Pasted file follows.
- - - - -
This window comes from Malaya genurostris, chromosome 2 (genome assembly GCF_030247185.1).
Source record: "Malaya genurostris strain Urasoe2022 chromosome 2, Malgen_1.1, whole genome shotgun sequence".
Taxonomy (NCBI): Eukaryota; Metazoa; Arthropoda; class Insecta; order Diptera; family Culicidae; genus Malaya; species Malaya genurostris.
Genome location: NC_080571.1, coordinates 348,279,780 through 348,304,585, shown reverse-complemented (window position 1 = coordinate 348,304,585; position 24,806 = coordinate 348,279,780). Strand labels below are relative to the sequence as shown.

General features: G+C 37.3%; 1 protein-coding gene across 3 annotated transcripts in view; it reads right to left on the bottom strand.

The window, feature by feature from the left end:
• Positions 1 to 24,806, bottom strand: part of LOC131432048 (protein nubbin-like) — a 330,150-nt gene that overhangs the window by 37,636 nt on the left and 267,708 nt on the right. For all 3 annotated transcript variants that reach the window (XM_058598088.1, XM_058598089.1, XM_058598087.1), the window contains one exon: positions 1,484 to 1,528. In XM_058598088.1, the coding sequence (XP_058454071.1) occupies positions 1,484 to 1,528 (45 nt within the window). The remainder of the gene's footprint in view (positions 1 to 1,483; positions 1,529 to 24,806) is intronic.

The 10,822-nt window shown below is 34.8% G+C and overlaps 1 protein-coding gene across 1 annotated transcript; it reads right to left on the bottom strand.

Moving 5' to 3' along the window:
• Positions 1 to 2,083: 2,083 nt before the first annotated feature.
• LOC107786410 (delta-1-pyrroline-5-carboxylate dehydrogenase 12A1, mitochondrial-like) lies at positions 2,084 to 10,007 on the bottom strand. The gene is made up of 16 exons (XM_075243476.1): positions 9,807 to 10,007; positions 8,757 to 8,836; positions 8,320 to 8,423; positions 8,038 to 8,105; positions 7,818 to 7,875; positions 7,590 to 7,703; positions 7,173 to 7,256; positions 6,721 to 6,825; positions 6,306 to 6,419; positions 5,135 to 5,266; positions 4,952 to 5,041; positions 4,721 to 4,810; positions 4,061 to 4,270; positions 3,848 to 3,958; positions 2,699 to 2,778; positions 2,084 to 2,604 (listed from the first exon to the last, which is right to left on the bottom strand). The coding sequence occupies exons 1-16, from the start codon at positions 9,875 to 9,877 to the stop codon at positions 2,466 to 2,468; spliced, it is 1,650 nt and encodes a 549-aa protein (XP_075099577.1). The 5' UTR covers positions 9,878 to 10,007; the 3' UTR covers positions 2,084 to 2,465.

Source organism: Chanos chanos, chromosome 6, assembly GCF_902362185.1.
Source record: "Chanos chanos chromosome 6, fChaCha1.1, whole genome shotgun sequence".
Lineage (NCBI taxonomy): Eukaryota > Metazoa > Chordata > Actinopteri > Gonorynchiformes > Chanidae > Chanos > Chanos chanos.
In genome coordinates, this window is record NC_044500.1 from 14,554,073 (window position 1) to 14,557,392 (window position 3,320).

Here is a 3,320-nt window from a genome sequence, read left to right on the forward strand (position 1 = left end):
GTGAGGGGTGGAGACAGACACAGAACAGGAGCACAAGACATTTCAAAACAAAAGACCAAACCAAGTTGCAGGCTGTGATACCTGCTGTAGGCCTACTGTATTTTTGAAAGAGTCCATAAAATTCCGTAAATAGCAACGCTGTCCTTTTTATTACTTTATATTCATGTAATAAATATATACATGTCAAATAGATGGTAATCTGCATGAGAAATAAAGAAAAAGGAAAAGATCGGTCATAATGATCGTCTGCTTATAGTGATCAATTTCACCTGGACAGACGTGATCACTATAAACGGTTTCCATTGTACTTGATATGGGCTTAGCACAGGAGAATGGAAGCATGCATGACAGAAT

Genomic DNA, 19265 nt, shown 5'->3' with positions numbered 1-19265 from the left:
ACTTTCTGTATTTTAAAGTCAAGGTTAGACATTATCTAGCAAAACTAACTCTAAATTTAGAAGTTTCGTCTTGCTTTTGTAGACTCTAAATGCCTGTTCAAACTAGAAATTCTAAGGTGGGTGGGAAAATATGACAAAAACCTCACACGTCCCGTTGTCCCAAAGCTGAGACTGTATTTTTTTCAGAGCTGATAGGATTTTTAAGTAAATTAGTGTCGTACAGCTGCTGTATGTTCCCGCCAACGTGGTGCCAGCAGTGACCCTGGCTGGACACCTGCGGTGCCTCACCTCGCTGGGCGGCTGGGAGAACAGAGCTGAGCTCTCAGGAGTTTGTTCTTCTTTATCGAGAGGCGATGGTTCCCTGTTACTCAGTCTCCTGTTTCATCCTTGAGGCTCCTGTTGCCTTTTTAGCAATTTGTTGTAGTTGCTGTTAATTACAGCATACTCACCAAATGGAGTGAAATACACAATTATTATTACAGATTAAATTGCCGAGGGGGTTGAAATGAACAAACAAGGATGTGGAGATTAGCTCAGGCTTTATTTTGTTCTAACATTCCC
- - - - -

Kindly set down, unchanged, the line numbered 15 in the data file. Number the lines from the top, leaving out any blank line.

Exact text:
In genome coordinates, this window is record NC_044500.1 from 14,554,073 (window position 1) to 14,557,392 (window position 3,320).